As I strolled through the botanic garden’s annual orchid exhibit last week – giddy over my first day off in weeks, the unusually warm temperatures and a break from working with words – I was hoping to capture the explosion of color, texture and shape with a few camera clicks.
What I didn’t plan on was the pattern that emerged as I looked through the final shots. For almost every floral subject, there were at least two versions: one zoomed in and one pulled far back.
The photograph above is the close up version of the image below.
In the first picture, you can see the petals and vines that constitute the color, texture and shape I was going for. In the second, you can see these, but there’s far more than the parts. It had become an entirely new whole.
I thought to myself, this is what it feels like to see creative work developing.
It all begins with a few petals and some vine. But then the artist turns it into a gown. Being a witness to it is a lot like watching magic happen.
A very viney example from one writer’s effort in a workshop I facilitated last year:
Roberta was in the midst of her morning routine, mulling over what to write about for the weekly prompt assignment, when her hunt for her hairbrush took her to a closet which led her to a red box that she had forgotten about. Opening the box rerouted her but gifted her with the subject for her prompt. This is the moment in our story where it is important to know that in addition to writing, Roberta is artistically ambidextrous: she makes fabric, quilts, books and paper. After bringing in the results for a few in-class sessions of feedback, (“You’ve got to let go of the hairbrush and let us see that box, Roberta!”) she was moved to cross-pollinate her love of words, thread, paper and binding and make this beautiful handmade book that illustrates the story I’ve just summarized, but far more poetically and optically.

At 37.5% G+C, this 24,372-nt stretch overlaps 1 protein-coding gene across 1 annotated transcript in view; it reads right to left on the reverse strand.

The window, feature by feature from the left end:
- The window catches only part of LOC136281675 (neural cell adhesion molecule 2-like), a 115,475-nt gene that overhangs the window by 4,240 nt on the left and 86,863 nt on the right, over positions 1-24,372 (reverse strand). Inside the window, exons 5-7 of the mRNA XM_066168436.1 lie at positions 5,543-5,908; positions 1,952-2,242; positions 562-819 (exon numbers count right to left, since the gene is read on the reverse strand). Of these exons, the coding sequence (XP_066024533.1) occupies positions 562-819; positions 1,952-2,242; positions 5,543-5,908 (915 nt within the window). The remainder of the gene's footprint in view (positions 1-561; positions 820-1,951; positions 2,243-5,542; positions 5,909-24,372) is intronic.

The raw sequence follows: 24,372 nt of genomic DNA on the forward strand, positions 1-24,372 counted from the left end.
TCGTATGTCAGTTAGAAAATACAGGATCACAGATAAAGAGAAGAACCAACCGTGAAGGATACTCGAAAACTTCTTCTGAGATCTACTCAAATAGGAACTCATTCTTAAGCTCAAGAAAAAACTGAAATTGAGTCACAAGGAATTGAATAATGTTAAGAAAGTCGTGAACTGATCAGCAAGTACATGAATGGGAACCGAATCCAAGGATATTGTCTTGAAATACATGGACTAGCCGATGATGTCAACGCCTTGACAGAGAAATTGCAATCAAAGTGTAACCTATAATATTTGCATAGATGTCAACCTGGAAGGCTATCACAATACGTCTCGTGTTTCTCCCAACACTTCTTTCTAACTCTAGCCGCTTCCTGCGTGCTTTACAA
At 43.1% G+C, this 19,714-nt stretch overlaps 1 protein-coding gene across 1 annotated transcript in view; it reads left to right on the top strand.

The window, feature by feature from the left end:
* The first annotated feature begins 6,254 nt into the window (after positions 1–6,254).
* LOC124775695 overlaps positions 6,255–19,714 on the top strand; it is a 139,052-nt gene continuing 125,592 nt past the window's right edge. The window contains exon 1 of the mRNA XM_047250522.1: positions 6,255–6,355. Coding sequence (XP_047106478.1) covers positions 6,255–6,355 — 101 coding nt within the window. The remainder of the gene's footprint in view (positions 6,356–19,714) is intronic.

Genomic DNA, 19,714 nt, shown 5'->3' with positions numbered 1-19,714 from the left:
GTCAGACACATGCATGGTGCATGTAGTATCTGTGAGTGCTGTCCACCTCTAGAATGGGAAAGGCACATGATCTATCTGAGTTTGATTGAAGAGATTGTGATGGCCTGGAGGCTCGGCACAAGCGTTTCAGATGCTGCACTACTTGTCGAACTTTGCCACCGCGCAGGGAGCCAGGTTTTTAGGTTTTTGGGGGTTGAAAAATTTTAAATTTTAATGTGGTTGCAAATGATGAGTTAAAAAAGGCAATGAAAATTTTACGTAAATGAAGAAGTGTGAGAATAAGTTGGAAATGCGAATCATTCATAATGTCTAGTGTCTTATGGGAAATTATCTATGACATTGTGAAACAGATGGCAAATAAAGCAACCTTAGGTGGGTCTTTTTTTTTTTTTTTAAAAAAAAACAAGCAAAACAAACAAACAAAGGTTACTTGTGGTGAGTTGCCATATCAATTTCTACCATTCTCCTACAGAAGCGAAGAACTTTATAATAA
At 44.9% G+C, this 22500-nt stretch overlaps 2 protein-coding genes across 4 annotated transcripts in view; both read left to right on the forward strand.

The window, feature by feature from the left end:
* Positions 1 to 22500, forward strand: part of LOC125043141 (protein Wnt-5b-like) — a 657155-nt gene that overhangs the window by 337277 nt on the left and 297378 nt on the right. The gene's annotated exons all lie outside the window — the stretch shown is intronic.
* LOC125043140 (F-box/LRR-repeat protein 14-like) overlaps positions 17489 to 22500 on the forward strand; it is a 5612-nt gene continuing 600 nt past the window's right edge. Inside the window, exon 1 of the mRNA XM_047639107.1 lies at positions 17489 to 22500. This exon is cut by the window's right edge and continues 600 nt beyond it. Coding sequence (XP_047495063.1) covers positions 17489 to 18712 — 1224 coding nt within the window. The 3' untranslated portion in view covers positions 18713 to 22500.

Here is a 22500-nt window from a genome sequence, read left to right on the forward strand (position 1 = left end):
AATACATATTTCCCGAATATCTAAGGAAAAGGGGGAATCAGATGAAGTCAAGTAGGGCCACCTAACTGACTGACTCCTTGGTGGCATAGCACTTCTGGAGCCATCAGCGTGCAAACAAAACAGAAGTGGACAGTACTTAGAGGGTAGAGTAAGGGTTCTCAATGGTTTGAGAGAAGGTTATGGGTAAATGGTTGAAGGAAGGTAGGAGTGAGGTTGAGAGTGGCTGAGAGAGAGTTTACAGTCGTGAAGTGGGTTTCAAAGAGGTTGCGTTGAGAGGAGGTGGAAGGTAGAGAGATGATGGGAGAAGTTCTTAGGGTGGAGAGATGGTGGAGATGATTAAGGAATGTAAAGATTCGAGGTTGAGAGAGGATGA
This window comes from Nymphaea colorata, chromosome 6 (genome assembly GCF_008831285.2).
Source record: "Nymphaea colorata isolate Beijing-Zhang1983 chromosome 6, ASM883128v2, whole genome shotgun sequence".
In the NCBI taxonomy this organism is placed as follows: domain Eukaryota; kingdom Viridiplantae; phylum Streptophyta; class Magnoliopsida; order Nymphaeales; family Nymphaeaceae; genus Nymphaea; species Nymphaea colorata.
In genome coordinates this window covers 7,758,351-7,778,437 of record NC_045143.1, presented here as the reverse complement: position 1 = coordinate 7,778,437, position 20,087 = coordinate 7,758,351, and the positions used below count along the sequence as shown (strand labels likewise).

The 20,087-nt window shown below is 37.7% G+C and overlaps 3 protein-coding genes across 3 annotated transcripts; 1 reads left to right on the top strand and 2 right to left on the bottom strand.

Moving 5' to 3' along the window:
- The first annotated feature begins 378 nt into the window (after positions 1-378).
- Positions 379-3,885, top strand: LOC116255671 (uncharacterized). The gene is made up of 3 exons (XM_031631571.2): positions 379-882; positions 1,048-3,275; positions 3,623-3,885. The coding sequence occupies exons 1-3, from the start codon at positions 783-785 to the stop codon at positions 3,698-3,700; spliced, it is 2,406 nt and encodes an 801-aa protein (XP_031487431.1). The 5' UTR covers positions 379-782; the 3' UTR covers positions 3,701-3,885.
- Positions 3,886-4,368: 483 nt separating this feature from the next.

Here is the result, at medium range:
Here is a page, close up:
And then far back again:
A circuitous journey, like this blog post, which just took you from orchids to photographs to floral gowns to a writer’s workshop to a hairbrush to the accidental finding of a red box that turned into an actual book about finding a red box and then back to photographs again.
The creative path is a mysterious one. But as a frequent spectator I can tell you that one of its most potent qualities is contagion.
Photographs by Ellen Blum Barish. “The Red Box” written and crafted by Roberta Levin. Copyright 2017.